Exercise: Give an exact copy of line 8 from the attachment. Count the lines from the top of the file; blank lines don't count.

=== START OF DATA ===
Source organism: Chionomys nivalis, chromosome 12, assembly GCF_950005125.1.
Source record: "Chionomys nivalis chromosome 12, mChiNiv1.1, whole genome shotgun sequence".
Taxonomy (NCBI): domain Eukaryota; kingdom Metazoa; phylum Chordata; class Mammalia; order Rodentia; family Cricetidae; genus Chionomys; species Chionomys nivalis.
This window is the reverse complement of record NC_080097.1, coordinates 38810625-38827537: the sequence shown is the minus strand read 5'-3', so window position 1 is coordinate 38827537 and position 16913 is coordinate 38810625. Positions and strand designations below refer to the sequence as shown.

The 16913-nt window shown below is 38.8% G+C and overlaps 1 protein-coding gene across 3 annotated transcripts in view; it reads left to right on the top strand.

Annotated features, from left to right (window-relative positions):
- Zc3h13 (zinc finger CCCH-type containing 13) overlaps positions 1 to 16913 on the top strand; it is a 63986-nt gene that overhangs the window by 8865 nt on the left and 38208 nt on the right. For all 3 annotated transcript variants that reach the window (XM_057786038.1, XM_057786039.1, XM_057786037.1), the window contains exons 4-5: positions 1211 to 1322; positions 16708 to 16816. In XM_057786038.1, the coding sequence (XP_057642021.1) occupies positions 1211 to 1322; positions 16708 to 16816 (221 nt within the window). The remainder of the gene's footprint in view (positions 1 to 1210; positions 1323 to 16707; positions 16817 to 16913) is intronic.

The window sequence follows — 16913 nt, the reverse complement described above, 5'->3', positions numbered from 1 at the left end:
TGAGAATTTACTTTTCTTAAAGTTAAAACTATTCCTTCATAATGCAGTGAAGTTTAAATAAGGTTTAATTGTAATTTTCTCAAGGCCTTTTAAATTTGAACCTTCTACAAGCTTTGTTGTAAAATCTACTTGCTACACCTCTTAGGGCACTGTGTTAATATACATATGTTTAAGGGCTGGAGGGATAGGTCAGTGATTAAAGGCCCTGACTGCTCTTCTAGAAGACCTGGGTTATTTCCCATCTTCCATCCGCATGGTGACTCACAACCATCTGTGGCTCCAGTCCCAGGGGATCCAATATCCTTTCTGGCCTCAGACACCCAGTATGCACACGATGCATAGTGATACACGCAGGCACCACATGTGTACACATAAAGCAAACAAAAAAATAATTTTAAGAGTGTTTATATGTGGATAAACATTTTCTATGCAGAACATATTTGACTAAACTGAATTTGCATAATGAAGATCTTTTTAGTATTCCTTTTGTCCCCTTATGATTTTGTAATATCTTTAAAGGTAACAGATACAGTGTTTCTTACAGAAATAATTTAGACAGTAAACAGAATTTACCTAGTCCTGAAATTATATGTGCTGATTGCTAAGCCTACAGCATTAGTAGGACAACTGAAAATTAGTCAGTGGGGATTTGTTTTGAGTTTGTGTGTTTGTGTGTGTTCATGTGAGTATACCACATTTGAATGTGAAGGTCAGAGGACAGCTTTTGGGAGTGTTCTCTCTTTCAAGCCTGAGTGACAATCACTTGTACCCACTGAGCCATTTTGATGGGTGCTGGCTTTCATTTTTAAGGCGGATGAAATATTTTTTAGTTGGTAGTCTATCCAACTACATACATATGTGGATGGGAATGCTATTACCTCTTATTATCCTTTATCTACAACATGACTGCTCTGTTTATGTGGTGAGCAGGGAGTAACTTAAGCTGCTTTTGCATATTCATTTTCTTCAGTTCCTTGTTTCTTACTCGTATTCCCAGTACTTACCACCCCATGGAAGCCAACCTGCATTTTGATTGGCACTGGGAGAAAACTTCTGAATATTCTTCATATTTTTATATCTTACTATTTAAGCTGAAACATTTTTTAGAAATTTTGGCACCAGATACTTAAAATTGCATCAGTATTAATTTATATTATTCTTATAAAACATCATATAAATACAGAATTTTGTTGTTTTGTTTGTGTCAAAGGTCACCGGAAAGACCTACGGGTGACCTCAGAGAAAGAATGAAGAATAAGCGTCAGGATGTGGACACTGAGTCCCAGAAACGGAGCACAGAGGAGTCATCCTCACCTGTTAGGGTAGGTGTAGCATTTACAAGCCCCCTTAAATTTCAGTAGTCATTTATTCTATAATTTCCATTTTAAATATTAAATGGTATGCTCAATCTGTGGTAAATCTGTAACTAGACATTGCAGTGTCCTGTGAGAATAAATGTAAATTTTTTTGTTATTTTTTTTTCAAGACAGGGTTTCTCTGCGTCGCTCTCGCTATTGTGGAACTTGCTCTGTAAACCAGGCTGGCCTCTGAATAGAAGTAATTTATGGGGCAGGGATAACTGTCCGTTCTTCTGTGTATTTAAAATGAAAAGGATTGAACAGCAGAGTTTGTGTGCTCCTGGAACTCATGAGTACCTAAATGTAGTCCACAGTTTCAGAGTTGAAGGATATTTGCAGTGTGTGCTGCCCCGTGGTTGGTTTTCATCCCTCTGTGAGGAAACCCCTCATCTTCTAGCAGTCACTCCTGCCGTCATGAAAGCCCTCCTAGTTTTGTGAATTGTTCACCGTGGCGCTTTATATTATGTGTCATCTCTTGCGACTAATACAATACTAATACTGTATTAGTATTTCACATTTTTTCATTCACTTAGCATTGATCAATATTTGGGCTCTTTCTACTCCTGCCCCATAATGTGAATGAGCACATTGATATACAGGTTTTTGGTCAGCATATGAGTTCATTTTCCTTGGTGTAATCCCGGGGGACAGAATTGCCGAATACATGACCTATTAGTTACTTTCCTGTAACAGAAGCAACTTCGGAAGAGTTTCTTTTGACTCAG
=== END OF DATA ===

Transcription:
The window sequence follows — 16913 nt, the reverse complement described above, 5'->3', positions numbered from 1 at the left end: